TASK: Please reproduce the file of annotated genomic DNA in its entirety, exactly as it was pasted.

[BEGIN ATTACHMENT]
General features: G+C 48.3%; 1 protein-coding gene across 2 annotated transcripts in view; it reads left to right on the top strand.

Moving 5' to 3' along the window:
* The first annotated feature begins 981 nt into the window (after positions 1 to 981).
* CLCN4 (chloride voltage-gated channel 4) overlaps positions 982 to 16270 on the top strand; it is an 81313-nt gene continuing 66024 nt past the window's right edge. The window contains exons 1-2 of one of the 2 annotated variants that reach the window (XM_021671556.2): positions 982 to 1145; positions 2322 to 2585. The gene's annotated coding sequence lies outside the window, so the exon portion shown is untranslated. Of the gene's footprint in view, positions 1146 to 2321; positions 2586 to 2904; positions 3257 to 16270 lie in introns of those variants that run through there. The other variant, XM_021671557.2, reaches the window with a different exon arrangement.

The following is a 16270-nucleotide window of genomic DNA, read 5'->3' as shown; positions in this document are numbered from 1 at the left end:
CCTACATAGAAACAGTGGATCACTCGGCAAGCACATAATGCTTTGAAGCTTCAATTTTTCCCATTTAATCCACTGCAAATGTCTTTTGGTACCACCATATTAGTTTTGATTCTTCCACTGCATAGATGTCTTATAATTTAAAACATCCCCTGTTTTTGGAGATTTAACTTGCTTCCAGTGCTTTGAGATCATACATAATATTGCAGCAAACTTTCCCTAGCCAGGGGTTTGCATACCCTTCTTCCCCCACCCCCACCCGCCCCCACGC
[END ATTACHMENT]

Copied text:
General features: G+C 48.3%; 1 protein-coding gene across 2 annotated transcripts in view; it reads left to right on the top strand.

Moving 5' to 3' along the window:
* The first annotated feature begins 981 nt into the window (after positions 1 to 981).
* CLCN4 (chloride voltage-gated channel 4) overlaps positions 982 to 16270 on the top strand; it is an 81313-nt gene continuing 66024 nt past the window's right edge. The window contains exons 1-2 of one of the 2 annotated variants that reach the window (XM_021671556.2): positions 982 to 1145; positions 2322 to 2585. The gene's annotated coding sequence lies outside the window, so the exon portion shown is untranslated. Of the gene's footprint in view, positions 1146 to 2321; positions 2586 to 2904; positions 3257 to 16270 lie in introns of those variants that run through there. The other variant, XM_021671557.2, reaches the window with a different exon arrangement.

The following is a 16270-nucleotide window of genomic DNA, read 5'->3' as shown; positions in this document are numbered from 1 at the left end:
CCTACATAGAAACAGTGGATCACTCGGCAAGCACATAATGCTTTGAAGCTTCAATTTTTCCCATTTAATCCACTGCAAATGTCTTTTGGTACCACCATATTAGTTTTGATTCTTCCACTGCATAGATGTCTTATAATTTAAAACATCCCCTGTTTTTGGAGATTTAACTTGCTTCCAGTGCTTTGAGATCATACATAATATTGCAGCAAACTTTCCCTAGCCAGGGGTTTGCATACCCTTCTTCCCCCACCCCCACCCGCCCCCACGC